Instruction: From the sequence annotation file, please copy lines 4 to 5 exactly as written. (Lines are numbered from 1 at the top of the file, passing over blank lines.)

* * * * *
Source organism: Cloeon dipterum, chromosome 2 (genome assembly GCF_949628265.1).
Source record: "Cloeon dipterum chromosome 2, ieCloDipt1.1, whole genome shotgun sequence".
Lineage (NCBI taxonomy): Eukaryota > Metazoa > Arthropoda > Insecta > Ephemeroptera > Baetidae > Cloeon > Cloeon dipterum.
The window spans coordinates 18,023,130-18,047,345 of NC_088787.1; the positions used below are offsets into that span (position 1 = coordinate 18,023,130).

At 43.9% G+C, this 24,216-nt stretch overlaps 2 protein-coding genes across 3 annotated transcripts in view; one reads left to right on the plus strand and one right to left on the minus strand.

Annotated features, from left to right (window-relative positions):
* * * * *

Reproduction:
The window spans coordinates 18,023,130-18,047,345 of NC_088787.1; the positions used below are offsets into that span (position 1 = coordinate 18,023,130).

At 43.9% G+C, this 24,216-nt stretch overlaps 2 protein-coding genes across 3 annotated transcripts in view; one reads left to right on the plus strand and one right to left on the minus strand.